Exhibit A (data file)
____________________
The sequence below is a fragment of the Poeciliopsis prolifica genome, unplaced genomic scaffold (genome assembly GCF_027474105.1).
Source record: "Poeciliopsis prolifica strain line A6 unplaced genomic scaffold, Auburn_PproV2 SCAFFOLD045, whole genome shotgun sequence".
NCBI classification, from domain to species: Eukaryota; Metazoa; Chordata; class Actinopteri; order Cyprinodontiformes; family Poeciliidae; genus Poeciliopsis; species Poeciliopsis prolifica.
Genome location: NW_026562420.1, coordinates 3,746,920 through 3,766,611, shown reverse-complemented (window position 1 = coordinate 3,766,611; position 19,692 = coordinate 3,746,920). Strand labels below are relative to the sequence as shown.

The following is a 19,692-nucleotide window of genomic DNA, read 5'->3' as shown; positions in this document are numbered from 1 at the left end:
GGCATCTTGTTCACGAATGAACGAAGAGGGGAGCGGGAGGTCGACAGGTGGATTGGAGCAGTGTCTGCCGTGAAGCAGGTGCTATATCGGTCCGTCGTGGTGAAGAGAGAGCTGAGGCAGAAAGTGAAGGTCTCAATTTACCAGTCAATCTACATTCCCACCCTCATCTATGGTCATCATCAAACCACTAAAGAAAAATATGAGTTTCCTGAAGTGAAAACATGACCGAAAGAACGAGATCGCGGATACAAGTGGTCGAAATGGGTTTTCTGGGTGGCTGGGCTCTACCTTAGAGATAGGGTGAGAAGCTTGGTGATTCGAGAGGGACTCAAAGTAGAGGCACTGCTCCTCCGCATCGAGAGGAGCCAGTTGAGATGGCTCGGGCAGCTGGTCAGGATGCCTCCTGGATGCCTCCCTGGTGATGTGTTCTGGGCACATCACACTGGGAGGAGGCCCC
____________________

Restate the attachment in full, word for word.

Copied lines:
The sequence below is a fragment of the Poeciliopsis prolifica genome, unplaced genomic scaffold (genome assembly GCF_027474105.1).
Source record: "Poeciliopsis prolifica strain line A6 unplaced genomic scaffold, Auburn_PproV2 SCAFFOLD045, whole genome shotgun sequence".
NCBI classification, from domain to species: Eukaryota; Metazoa; Chordata; class Actinopteri; order Cyprinodontiformes; family Poeciliidae; genus Poeciliopsis; species Poeciliopsis prolifica.
Genome location: NW_026562420.1, coordinates 3,746,920 through 3,766,611, shown reverse-complemented (window position 1 = coordinate 3,766,611; position 19,692 = coordinate 3,746,920). Strand labels below are relative to the sequence as shown.

The following is a 19,692-nucleotide window of genomic DNA, read 5'->3' as shown; positions in this document are numbered from 1 at the left end:
GGCATCTTGTTCACGAATGAACGAAGAGGGGAGCGGGAGGTCGACAGGTGGATTGGAGCAGTGTCTGCCGTGAAGCAGGTGCTATATCGGTCCGTCGTGGTGAAGAGAGAGCTGAGGCAGAAAGTGAAGGTCTCAATTTACCAGTCAATCTACATTCCCACCCTCATCTATGGTCATCATCAAACCACTAAAGAAAAATATGAGTTTCCTGAAGTGAAAACATGACCGAAAGAACGAGATCGCGGATACAAGTGGTCGAAATGGGTTTTCTGGGTGGCTGGGCTCTACCTTAGAGATAGGGTGAGAAGCTTGGTGATTCGAGAGGGACTCAAAGTAGAGGCACTGCTCCTCCGCATCGAGAGGAGCCAGTTGAGATGGCTCGGGCAGCTGGTCAGGATGCCTCCTGGATGCCTCCCTGGTGATGTGTTCTGGGCACATCACACTGGGAGGAGGCCCC